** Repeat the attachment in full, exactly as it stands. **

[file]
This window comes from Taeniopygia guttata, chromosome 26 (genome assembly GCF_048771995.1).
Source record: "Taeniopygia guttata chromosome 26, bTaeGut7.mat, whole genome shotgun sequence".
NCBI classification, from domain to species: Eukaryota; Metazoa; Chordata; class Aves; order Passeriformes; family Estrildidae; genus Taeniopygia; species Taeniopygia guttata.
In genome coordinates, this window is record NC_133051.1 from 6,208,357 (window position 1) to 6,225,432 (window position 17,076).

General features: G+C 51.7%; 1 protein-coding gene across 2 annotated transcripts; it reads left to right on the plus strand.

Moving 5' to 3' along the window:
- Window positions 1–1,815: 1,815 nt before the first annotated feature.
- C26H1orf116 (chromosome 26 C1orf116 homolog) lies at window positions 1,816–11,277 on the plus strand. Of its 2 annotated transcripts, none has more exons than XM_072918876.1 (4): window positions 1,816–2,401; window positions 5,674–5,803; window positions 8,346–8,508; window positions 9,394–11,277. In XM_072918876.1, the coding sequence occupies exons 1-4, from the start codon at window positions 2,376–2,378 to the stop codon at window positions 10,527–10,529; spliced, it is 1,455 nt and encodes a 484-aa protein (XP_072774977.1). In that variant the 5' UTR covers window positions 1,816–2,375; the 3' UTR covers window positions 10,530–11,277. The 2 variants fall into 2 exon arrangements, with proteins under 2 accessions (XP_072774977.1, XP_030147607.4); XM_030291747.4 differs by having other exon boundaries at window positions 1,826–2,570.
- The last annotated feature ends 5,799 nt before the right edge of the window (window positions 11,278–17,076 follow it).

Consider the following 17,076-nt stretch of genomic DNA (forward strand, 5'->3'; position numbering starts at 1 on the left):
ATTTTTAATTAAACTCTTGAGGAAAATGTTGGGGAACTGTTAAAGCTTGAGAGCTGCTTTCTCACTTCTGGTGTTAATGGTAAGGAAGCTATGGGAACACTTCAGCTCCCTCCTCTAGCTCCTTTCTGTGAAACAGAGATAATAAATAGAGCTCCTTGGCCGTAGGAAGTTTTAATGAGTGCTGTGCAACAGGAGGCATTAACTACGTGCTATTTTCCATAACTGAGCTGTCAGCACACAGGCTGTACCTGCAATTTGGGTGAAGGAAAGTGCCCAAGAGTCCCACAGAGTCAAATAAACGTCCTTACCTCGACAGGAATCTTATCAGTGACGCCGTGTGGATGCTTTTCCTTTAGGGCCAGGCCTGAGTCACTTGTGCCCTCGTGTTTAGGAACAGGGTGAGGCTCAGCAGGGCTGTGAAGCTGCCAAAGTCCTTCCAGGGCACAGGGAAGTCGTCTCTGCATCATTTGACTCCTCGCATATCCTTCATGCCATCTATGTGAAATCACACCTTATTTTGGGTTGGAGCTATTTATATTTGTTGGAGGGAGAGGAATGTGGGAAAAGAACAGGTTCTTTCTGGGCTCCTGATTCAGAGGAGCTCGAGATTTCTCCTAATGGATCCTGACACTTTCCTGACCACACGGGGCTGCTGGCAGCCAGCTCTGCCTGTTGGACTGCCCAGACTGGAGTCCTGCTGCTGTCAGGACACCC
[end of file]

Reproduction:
This window comes from Taeniopygia guttata, chromosome 26 (genome assembly GCF_048771995.1).
Source record: "Taeniopygia guttata chromosome 26, bTaeGut7.mat, whole genome shotgun sequence".
NCBI classification, from domain to species: Eukaryota; Metazoa; Chordata; class Aves; order Passeriformes; family Estrildidae; genus Taeniopygia; species Taeniopygia guttata.
In genome coordinates, this window is record NC_133051.1 from 6,208,357 (window position 1) to 6,225,432 (window position 17,076).

General features: G+C 51.7%; 1 protein-coding gene across 2 annotated transcripts; it reads left to right on the plus strand.

Moving 5' to 3' along the window:
- Window positions 1–1,815: 1,815 nt before the first annotated feature.
- C26H1orf116 (chromosome 26 C1orf116 homolog) lies at window positions 1,816–11,277 on the plus strand. Of its 2 annotated transcripts, none has more exons than XM_072918876.1 (4): window positions 1,816–2,401; window positions 5,674–5,803; window positions 8,346–8,508; window positions 9,394–11,277. In XM_072918876.1, the coding sequence occupies exons 1-4, from the start codon at window positions 2,376–2,378 to the stop codon at window positions 10,527–10,529; spliced, it is 1,455 nt and encodes a 484-aa protein (XP_072774977.1). In that variant the 5' UTR covers window positions 1,816–2,375; the 3' UTR covers window positions 10,530–11,277. The 2 variants fall into 2 exon arrangements, with proteins under 2 accessions (XP_072774977.1, XP_030147607.4); XM_030291747.4 differs by having other exon boundaries at window positions 1,826–2,570.
- The last annotated feature ends 5,799 nt before the right edge of the window (window positions 11,278–17,076 follow it).

Consider the following 17,076-nt stretch of genomic DNA (forward strand, 5'->3'; position numbering starts at 1 on the left):
ATTTTTAATTAAACTCTTGAGGAAAATGTTGGGGAACTGTTAAAGCTTGAGAGCTGCTTTCTCACTTCTGGTGTTAATGGTAAGGAAGCTATGGGAACACTTCAGCTCCCTCCTCTAGCTCCTTTCTGTGAAACAGAGATAATAAATAGAGCTCCTTGGCCGTAGGAAGTTTTAATGAGTGCTGTGCAACAGGAGGCATTAACTACGTGCTATTTTCCATAACTGAGCTGTCAGCACACAGGCTGTACCTGCAATTTGGGTGAAGGAAAGTGCCCAAGAGTCCCACAGAGTCAAATAAACGTCCTTACCTCGACAGGAATCTTATCAGTGACGCCGTGTGGATGCTTTTCCTTTAGGGCCAGGCCTGAGTCACTTGTGCCCTCGTGTTTAGGAACAGGGTGAGGCTCAGCAGGGCTGTGAAGCTGCCAAAGTCCTTCCAGGGCACAGGGAAGTCGTCTCTGCATCATTTGACTCCTCGCATATCCTTCATGCCATCTATGTGAAATCACACCTTATTTTGGGTTGGAGCTATTTATATTTGTTGGAGGGAGAGGAATGTGGGAAAAGAACAGGTTCTTTCTGGGCTCCTGATTCAGAGGAGCTCGAGATTTCTCCTAATGGATCCTGACACTTTCCTGACCACACGGGGCTGCTGGCAGCCAGCTCTGCCTGTTGGACTGCCCAGACTGGAGTCCTGCTGCTGTCAGGACACCC